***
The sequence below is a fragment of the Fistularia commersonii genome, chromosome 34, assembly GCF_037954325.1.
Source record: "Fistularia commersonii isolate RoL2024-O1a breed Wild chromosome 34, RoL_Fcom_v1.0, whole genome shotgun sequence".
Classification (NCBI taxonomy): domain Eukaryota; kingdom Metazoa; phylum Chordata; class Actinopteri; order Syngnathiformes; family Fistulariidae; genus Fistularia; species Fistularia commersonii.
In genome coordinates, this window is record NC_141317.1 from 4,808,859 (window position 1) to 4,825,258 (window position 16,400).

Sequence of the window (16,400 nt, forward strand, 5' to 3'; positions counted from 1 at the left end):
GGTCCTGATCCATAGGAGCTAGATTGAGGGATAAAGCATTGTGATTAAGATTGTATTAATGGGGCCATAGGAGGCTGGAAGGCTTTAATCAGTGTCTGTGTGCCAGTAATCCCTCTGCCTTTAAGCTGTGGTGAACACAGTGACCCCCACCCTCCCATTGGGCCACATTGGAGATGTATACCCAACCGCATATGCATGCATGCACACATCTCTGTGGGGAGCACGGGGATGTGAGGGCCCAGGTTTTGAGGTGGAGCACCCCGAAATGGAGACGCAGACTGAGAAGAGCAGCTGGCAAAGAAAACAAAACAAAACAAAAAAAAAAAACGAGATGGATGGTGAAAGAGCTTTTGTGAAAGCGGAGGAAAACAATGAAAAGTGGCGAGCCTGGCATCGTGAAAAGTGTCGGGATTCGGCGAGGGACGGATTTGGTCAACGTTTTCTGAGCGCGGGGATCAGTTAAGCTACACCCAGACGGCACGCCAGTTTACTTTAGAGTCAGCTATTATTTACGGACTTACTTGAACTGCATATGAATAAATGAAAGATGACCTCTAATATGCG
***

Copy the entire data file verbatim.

The sequence below is a fragment of the Fistularia commersonii genome, chromosome 34, assembly GCF_037954325.1.
Source record: "Fistularia commersonii isolate RoL2024-O1a breed Wild chromosome 34, RoL_Fcom_v1.0, whole genome shotgun sequence".
Classification (NCBI taxonomy): domain Eukaryota; kingdom Metazoa; phylum Chordata; class Actinopteri; order Syngnathiformes; family Fistulariidae; genus Fistularia; species Fistularia commersonii.
In genome coordinates, this window is record NC_141317.1 from 4,808,859 (window position 1) to 4,825,258 (window position 16,400).

Sequence of the window (16,400 nt, forward strand, 5' to 3'; positions counted from 1 at the left end):
GGTCCTGATCCATAGGAGCTAGATTGAGGGATAAAGCATTGTGATTAAGATTGTATTAATGGGGCCATAGGAGGCTGGAAGGCTTTAATCAGTGTCTGTGTGCCAGTAATCCCTCTGCCTTTAAGCTGTGGTGAACACAGTGACCCCCACCCTCCCATTGGGCCACATTGGAGATGTATACCCAACCGCATATGCATGCATGCACACATCTCTGTGGGGAGCACGGGGATGTGAGGGCCCAGGTTTTGAGGTGGAGCACCCCGAAATGGAGACGCAGACTGAGAAGAGCAGCTGGCAAAGAAAACAAAACAAAACAAAAAAAAAAAACGAGATGGATGGTGAAAGAGCTTTTGTGAAAGCGGAGGAAAACAATGAAAAGTGGCGAGCCTGGCATCGTGAAAAGTGTCGGGATTCGGCGAGGGACGGATTTGGTCAACGTTTTCTGAGCGCGGGGATCAGTTAAGCTACACCCAGACGGCACGCCAGTTTACTTTAGAGTCAGCTATTATTTACGGACTTACTTGAACTGCATATGAATAAATGAAAGATGACCTCTAATATGCG